Greg Laurie: Hurricanes, shootings and other tragedies require our prayers – Praying isn’t a waste of time

The last few days have been filled with tragedies – Hurricane Dorian bringing massive destruction and claiming at least five lives in the Bahamas; seven people shot dead and 22 wounded by a gunman in Texas; 34 people killed in a boat fire off the California coast; seven people killed and 34 wounded in several shootings in Chicago.

“Thoughts and prayers” has been a comment frequently tweeted and spoken by Americans shocked and saddened by these horrific events. In fact, it’s something millions of us say when tragedy strikes.

Some would criticize people of faith when we offer our thoughts and especially our prayers at times like these. They instead say we should do something – as if praying was useless and just a waste of time.

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Certainly, our response to tragedies can’t be limited to only thoughts and prayers and nothing else. But those of us who pray know that prayer is important, in addition to taking other actions. I know this personally from my own very sad experience.

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Our son Christopher was killed in a tragic automobile accident 11 years ago. My world as I knew it seemed to end. But suddenly, I was surrounded by people praying for me and for my wife Cathe.

We were made aware of thousands of prayers directed toward heaven on behalf of our family, many of them posted on social media. And so many kindhearted people helped us and our son’s widow, Brittany, in other ways as well.

No, it did not take the terrible pain of losing our son for us to realize the power of prayer, but it buoyed us above the raging waters of grief and helped us to make it through another day.

People who sneer at the idea of praying do not understand the power of prayer and more importantly the power of the one we are praying to – God Himself. But the fact is, as important as it is, we don’t just pray. We are always “doing something” in addition to praying.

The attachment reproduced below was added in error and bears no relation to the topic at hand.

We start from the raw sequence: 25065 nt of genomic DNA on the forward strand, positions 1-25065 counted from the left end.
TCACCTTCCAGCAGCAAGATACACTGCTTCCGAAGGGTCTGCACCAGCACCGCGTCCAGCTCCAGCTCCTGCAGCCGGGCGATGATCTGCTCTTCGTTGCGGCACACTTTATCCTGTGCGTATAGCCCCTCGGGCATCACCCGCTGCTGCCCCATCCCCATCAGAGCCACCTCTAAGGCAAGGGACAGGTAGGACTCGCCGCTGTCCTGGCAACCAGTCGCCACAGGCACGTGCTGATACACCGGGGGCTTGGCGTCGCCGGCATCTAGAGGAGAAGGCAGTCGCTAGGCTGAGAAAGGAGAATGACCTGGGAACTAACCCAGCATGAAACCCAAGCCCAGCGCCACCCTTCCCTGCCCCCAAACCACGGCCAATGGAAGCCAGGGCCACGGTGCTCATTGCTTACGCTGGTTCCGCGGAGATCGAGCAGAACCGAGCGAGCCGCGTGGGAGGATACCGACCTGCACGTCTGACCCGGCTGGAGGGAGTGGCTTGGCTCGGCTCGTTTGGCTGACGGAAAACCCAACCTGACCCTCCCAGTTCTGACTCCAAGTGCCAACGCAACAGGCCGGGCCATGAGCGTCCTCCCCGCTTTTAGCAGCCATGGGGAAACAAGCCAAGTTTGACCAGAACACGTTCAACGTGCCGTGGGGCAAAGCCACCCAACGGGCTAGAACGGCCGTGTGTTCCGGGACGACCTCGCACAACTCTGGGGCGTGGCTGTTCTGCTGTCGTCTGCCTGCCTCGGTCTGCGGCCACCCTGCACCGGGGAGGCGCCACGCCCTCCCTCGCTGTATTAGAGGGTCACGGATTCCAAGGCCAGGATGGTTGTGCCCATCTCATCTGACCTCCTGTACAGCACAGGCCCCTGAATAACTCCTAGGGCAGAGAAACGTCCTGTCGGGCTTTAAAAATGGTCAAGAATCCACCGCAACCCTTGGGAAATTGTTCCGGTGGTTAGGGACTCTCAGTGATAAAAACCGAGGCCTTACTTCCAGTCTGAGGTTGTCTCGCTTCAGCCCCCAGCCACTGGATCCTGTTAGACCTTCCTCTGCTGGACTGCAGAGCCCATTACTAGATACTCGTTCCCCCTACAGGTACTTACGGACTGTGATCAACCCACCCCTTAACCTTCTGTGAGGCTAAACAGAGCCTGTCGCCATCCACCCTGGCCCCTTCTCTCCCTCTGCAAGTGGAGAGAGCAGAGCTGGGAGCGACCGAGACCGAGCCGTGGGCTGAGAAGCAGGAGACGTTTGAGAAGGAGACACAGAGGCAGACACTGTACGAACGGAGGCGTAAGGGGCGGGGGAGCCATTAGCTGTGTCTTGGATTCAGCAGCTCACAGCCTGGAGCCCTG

I have found that people of faith are at the forefront of doing many things in addition to praying whenever a crisis hits. You will often see church vans filled with supplies like food and drinking water arriving on the scene of a hurricane or tornado before help from the government has arrived. People of faith donate their time and money generously to those in need.

Our son Christopher was killed in a tragic automobile accident 11 years ago. My world as I knew it seemed to end. But suddenly, I was surrounded by people praying for me and for my wife Cathe.

You see organizations founded or led by people who believe in prayer, such as the two my friend Franklin Graham leads. These are Samaritan’s Purse and the Billy Graham Evangelistic Organization, providing whatever relief is necessary – including food, rebuilding homes. and sending in chaplains to provide counseling and assurance in places where tragedy has hit.

This life is hard. And bad things happen to good people. We know this well. And we know there is an afterlife and that dramatically affects what we do in this life.

As C.S. Lewis once said: “If you read history you will find that the Christians who did most for the present world were precisely those who thought most of the next.”

So, “thoughts and prayers” have their place – now and for all time.

Now, if we flippantly say we will pray and not do so, that is of no value. But if we really pray it can change circumstances, and it can change us.

In the Bible, the Prophet Daniel prayed and he was freed from a den of lions. In the gospels, a man with a sick child called out to Jesus, and his little one was healed.

Prayer matters and prayers change things.

What is prayer?

Prayer is talking to God. For Christians, this is a privilege given to us through our relationship with the Father through his son Jesus. People of other faiths pray in different ways. And God loves to hear our prayers.

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The Lord Himself says: “Call to Me and I will answer you, and I will tell you great and mighty things, which you do not know.” (Jeremiah 33:3 NASB)

So, yes, offer your thoughts but more importantly your prayers for those who are hurting today. And if you are having a relatively problem-free day remember to shoot up a prayer of thanks to God.

It’s important that we remember that our lives are a gift from God. Everything we have comes from Him as well.

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The Bible says: “Don’t worry about anything; instead, pray about everything. Tell God what you need, and thank him for all he has done. Then you will experience God’s peace, which exceeds anything we can understand. His peace will guard your hearts and minds as you live in Christ Jesus.” (Philippians 4:6)

We live in such a scary time, with so many things that frighten us and give us deep anxiety.

But God can give us that supernatural peace and strength to go on another day.

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